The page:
Extremely sensitive and private information in on the target of August Stealer, a malicious fileless threat that is distributed with the help of misleading spam emails. If this malware manages to slither in without being detected, it can silently steal information and make it available for malicious cyber criminals. Needless to say, virtual privacy and financial security are on the line here. Unfortunately, this infection is silent, and it even employs another tool called “Confuser” to ensure that it remains out of sight. What does that mean? That means that this malware has a good chance of serving its purpose successfully without the victim even realizing it. Who is the target victim of this malware? That depends on the malicious party using the threat – and we discuss how multiple parties can be involved further in this report – but it appears that mostly companies who are dealing with customer support (including retail companies and manufacturers) are involved. That being said, everyone needs to be cautious because deleting August Stealer is much more difficult than protecting the system against it.
August Stealer is distributed using a highly clandestine technique. This fileless malware is downloaded using PowerShell when the target enables macros. Basically, the infection cannot just execute itself on the computer, and while it could be downloaded and executed by other infections that might be active on the system, it is likely that the target’s participation is usually required. So, how does it all work? The actor behind August Stealer creates a bogus email message that is specifically targeted at the customer support of a company. Let’s say, cyber criminals are targeting a major online goods store. To attract the attention of support, the subject line is created to look legitimate, such as “Need HELP with online order.” The message might reveal a fake problem that the bogus “customer” is dealing with, and a file attachment is appended to it. The message might indicate that the file explains the problem better, but emails with suspicious attachments should never be opened. They should be removed instead! If an email gateway security system is not set up, and the target opens the file, they are asked to enable macros/content, and that should NOT be done. If macros is enabled, August Stealer is automatically downloaded, and there is only so much time to delete this threat before it starts stealing information.Retail Support Systems are Targeted by August Stealer screenshot
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The malicious August Stealer can steal Bitcoin Wallet-related data stored in wallet.dat files and remote connection-related data stored in .RDP files, information from instant messaging applications (Pidgin Psi and Windows Live), email clients (Mozilla Thunderbird and MS Outlook 2013 and older), and FTP clients (CoreFTP, CuteFTP, FileZilla, SmartFTP, Total Commander, and WinSCP). It also can steal all data stored on these web browsers: Amigo, Bromium, Chromium, CoolNovo Browser, Comodo Coowon, Dooble, Google Chrome, IceDragon, Mail.Ru Browser, Mozilla Firefox, Opera, RockMelt Browser, SRWare Iron, Torch Browser, U Browser, Vivaldi Browser, Yandex. The cookies stored on these browsers, for example, can help cyber criminals obtain passwords and other user-related information. August Stealer can also steal personal files, which include documents. Ultimately, if one does not remove August Stealer in time, it can perform major identity theft. Of course, Confuser is used to ensure anti-debugging, anti-decompiling, anti-memory dumping, and other obfuscation methods, which ensures that the victim does not realize they need to delete this malicious infection.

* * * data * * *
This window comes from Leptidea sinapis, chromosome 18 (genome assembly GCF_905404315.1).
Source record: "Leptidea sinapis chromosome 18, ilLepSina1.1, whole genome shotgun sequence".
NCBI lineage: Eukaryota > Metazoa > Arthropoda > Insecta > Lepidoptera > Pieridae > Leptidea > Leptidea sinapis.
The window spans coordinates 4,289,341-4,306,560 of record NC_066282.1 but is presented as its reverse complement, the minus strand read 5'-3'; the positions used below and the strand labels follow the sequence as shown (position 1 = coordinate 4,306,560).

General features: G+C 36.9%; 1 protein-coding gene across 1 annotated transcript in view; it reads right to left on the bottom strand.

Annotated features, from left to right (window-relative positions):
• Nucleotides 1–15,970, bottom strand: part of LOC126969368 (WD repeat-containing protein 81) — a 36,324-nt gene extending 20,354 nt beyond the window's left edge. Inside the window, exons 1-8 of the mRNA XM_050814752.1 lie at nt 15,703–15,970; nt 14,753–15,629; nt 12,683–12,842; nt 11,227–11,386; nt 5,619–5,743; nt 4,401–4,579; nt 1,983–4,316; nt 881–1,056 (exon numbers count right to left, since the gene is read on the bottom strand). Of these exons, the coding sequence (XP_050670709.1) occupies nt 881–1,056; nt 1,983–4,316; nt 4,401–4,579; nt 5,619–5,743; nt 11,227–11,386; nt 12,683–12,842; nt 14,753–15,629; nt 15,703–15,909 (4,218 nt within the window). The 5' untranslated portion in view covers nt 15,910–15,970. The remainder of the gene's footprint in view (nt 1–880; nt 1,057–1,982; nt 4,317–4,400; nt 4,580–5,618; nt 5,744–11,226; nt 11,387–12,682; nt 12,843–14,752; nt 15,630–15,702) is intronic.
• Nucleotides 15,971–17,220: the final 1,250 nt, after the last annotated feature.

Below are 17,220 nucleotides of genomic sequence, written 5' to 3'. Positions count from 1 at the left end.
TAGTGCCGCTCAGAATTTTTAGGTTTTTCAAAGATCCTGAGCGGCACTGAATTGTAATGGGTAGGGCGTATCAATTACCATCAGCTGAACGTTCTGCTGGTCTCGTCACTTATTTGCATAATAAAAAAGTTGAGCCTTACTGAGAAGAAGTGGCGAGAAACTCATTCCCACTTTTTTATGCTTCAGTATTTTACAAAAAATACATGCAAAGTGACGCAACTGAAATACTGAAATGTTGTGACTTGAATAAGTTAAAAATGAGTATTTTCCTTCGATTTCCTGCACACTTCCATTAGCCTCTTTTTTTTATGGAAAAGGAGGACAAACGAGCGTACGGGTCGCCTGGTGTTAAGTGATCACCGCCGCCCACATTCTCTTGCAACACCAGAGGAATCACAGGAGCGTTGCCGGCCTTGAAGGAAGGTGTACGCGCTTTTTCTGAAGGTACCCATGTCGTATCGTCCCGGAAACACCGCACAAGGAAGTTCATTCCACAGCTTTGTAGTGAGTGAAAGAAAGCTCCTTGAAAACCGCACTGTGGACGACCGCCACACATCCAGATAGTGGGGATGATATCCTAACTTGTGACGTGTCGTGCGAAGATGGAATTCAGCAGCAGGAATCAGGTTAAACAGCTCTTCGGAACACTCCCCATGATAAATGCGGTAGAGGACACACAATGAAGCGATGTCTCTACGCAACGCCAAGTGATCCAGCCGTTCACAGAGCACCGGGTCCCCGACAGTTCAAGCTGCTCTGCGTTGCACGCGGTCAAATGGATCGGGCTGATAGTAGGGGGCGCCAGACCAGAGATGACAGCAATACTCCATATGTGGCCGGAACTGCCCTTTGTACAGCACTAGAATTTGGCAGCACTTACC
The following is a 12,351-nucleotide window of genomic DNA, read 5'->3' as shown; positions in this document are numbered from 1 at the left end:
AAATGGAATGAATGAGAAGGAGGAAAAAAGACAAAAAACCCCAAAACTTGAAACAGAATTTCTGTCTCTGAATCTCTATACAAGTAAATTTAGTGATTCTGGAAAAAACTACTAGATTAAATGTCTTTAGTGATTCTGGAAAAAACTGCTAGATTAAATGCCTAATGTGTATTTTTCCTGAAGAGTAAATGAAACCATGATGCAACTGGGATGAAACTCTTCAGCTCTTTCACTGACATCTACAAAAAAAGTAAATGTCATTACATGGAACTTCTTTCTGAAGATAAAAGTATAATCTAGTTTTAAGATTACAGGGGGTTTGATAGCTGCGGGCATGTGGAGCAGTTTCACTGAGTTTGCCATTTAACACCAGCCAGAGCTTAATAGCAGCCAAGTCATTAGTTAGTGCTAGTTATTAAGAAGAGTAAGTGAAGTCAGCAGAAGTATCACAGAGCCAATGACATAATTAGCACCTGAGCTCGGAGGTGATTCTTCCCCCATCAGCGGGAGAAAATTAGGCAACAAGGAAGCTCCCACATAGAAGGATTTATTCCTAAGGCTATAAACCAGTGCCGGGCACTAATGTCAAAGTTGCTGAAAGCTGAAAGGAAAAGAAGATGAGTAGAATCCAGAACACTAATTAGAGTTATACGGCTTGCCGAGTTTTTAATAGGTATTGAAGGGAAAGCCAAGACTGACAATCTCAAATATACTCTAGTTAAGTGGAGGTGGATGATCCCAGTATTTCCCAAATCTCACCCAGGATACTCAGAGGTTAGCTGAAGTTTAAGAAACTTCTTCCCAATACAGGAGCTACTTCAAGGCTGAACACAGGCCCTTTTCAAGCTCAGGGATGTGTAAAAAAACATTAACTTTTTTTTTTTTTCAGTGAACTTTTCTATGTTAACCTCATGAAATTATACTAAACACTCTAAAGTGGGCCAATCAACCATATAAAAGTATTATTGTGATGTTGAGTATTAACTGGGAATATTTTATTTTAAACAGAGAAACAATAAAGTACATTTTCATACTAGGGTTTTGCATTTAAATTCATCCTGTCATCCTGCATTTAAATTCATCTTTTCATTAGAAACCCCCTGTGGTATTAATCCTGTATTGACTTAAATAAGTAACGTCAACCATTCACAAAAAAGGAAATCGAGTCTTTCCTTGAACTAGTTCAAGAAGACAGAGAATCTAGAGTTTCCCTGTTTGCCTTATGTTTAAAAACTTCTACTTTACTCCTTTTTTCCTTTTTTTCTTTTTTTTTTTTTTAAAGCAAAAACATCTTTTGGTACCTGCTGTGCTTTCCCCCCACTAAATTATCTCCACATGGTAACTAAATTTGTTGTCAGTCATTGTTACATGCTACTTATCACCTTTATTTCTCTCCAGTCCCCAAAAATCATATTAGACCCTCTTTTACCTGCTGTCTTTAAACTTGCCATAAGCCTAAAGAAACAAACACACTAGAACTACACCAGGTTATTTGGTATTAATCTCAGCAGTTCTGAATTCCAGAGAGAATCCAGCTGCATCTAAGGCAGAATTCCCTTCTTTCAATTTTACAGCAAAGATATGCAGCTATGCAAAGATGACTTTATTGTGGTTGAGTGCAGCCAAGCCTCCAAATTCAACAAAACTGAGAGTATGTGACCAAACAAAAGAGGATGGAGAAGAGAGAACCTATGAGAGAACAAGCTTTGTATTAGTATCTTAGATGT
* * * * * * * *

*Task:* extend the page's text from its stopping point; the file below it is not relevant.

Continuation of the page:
Anyone who has 100 USD can purchase August Stealer to serve them because this fileless infection is available on the dark web, and it was found that it has been available for purchase since at least 2016. Unfortunately, it is unknown how many different parties might be using the stealer to gather information illegally. It is known that at least one other variant of this malware exists, and it is called “Vega Stealer.” Overall, this kind of malware exists, and many different variants could exist too, which is why it is extremely important to ensure that security measures are taken. As mentioned before, email gateway security systems can be helpful. Employing legitimate and trustworthy anti-malware software can be extremely helpful too. Of course, it is most important that targets themselves become more cautious. Keeping an eye on suspicious subject lines, email addresses, and email messages can help targets avoid malware invasion.
In non-techie terms:
August Stealer is an incredibly malicious and stealthy fileless infection that is being used to make way for malicious parties to steal all kinds of personal information. To slither in, the infection usually uses a misleading spam email with a corrupted Word document attachment, which, once opened, enables PowerShell to activate the threat. It then silently records passwords and usernames, and steals all kinds of files that store personal data. If this data falls into the wrong hands, the victim can experience major data theft and virtual impersonation. Since the stealer appears to be targeted at bigger companies at this point, the data that is available to cyber criminals is much more vast, and, in return, many more victims could emerge from that (for example, if the infection steals files that store personal customer information). Needless to say, appropriate security measures must be taken to ensure that the threat does not invade, but if it does, removing August Stealer is crucial, and the sooner that is done, the better.